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Copyright for Library Staff: Copyright Basics

A copyright guide for NIC library staff to use as a reference

Copyright Basics

Copyright is the area of law which protects the fixed expression of ideas. Once an original idea has been expressed in a tangible way (for example by writing it down or recording it) it is automatically protected by Copyright. This allows the creator of a work to control how the work is used and who can profit from it. Copyright exists in books, articles, posters, manuals, graphs, CDs, DVDs, software, databases, websites, and many other formats. In Canada, copyright is automatic when a work is created and generally lasts for 50 years after the creator’s death. A copyright owner can choose to allow others to reproduce or adapt their work in a number of ways. They can give users permission when asked directly, they can make their work available under a license agreement, and they can label their work as ok to use, often by using a Creative Commons License.

What does this mean for the NIC library? We should be diligent when using material that we did not create ourselves and make sure we are not infringing on someone's copyright. Before you use an image, chart, graph, or music, you should first make sure that one of the following applies:

  • The material is in the public domain (the copyright has expired)
  • The material is being used under a license agreement that allows for your intended use 
  • The material has been labeled as ok to use or adapt, or has a Creative Commons License that permits your intended use
  • Your use of the material would fall under NIC's Fair Dealing policy
  • You have received permission from the copyright owner

The Copyright Act of Canada includes some exceptions that allow users to make copies of copyrighted material without permission or payment for the purpose of research, private study, education, satire, parody, criticism, review or news reporting. When making copies for one of these purposes you must also consider the amount you are copying, whether you are distributing the copy to others, and whether your copying might have a detrimental effect on potential sales of the original work. 

For example, the Libguides we create are intended to be educational for our users, however by making them available online we are distributing them widely, and the use would not be considered "fair". If we were to use the same material in a class presentation it might be considered fair, since we are not distributing it widely.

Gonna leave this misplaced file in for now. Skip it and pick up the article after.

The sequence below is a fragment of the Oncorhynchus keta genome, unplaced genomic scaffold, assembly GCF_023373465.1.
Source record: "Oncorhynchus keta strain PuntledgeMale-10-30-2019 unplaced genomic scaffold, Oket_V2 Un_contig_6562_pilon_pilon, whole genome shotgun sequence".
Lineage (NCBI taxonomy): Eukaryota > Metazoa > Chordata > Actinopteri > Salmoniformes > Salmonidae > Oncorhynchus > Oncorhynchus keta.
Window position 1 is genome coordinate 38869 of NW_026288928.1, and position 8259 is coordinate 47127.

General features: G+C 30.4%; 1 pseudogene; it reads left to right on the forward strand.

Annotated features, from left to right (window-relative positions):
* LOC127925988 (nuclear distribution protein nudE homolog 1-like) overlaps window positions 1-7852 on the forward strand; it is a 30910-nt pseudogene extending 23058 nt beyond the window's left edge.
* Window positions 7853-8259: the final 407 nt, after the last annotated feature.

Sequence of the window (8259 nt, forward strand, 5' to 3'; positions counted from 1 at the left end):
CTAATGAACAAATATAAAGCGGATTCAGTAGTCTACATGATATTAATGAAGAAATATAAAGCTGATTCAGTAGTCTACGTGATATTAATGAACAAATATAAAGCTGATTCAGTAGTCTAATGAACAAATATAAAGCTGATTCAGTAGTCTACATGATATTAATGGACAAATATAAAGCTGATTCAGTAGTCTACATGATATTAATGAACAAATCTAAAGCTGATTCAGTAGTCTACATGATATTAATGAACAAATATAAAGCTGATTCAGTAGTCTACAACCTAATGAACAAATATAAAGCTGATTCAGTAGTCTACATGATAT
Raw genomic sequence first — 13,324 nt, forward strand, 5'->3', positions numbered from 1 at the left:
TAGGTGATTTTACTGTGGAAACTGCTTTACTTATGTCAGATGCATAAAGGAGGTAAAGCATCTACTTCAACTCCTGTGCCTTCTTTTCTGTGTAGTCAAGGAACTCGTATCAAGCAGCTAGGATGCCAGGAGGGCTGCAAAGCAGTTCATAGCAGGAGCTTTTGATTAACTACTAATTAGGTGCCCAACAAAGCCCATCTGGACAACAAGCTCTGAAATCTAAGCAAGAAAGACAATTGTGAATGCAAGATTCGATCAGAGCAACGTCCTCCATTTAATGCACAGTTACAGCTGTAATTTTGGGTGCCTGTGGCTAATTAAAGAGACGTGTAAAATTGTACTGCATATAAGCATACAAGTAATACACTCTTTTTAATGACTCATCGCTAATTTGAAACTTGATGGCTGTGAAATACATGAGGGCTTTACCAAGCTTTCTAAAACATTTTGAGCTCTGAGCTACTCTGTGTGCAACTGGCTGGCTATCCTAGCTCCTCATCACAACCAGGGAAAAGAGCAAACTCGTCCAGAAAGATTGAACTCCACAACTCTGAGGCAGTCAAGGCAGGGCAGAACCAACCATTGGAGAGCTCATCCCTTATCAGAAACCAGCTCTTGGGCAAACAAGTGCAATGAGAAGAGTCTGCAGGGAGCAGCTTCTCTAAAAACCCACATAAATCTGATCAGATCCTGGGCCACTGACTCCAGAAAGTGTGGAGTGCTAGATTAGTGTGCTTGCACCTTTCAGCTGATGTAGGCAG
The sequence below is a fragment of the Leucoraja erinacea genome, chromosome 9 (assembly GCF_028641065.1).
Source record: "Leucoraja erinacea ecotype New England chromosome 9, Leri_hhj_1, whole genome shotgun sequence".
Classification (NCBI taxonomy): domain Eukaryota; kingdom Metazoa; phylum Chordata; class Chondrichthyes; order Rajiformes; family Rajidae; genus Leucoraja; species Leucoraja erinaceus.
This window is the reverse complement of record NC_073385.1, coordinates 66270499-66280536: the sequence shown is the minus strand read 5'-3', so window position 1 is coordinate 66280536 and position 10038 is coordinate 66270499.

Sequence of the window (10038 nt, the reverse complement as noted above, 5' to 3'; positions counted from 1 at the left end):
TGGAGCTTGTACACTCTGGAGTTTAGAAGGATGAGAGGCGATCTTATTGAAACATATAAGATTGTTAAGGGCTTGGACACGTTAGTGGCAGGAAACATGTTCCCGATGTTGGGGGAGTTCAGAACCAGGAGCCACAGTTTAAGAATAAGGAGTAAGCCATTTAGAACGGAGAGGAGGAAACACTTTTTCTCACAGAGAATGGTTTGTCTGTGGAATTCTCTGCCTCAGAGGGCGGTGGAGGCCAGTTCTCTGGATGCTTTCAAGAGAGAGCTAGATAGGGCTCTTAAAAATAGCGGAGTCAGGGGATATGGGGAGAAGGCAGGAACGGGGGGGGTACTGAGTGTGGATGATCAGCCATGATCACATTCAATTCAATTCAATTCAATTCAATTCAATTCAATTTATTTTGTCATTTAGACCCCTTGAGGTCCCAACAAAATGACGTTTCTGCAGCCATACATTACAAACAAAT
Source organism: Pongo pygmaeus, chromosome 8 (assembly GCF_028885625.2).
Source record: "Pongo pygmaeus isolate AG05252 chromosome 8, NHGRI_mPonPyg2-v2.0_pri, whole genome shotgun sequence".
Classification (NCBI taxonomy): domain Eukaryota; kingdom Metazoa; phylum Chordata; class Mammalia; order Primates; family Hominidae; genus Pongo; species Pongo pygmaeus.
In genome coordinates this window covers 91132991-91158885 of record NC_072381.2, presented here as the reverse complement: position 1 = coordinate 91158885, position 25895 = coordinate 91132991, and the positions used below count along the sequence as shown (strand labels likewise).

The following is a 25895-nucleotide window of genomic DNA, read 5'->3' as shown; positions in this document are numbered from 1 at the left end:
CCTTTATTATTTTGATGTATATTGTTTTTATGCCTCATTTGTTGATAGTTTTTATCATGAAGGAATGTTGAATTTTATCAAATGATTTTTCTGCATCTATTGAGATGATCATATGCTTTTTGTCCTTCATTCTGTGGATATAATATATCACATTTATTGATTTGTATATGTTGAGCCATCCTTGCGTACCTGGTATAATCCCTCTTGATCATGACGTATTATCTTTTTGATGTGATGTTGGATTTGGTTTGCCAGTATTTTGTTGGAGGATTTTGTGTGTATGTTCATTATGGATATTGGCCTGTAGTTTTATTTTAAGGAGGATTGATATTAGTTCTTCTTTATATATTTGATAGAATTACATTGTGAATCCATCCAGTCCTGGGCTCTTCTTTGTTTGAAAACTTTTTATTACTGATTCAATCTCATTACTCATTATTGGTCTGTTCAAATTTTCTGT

NIC has developed a Fair Dealing Policy that outlines how much copyrighted material may be copied and how it can be distributed. Please take the time to read the full policy, this summary is provided as a quick reference:

A short excerpt means:

  • Up to 10% of a copyright-protected work
  • One chapter of a book
  • a single article from a periodical
  • an entire artistic work (ie. a painting, photograph, diagram, map) from a copyright-protected work containing other artistic work
  • an entire newspaper article or page
  • an entire single poem or musical score from a copyright-protected work containing other poems or musical scores
  • an entire entry from an encyclopedia, annotated bibliography, dictionary, or similar reference work

These short excerpts may be used in the following ways:

  • a single copy can be made by or provided to staff and students for their personal research, private study, or education
  • a short excerpt may be used as a class handout
  • a short excerpt may be posted to a password-protected learning or course management system
  • a short excerpt may be included as part of a course pack 

Copyright does not last forever, it has an expiration date after which anyone is free to copy, publish, distribute, and adapt the work without needing permission to do so. In Canada copyright usually expires 50 years after the death of the author, however it is not always this easy to determine if material is public domain or not. Photographs were treated differently until recently, and the rules change if the material was created by an organization rather than an individual. Recent trade agreements mean that copyright in Canada is soon going to extend to 70 years after the death of the creator rather than 50.

This means that determining if a work is in the public domain isn't exactly cut and dry. A work that is very old is obvious (for example the works of Shakespeare), but for something created within the last 150 years or so you can use this flowchart to determine if the work is in the public domain: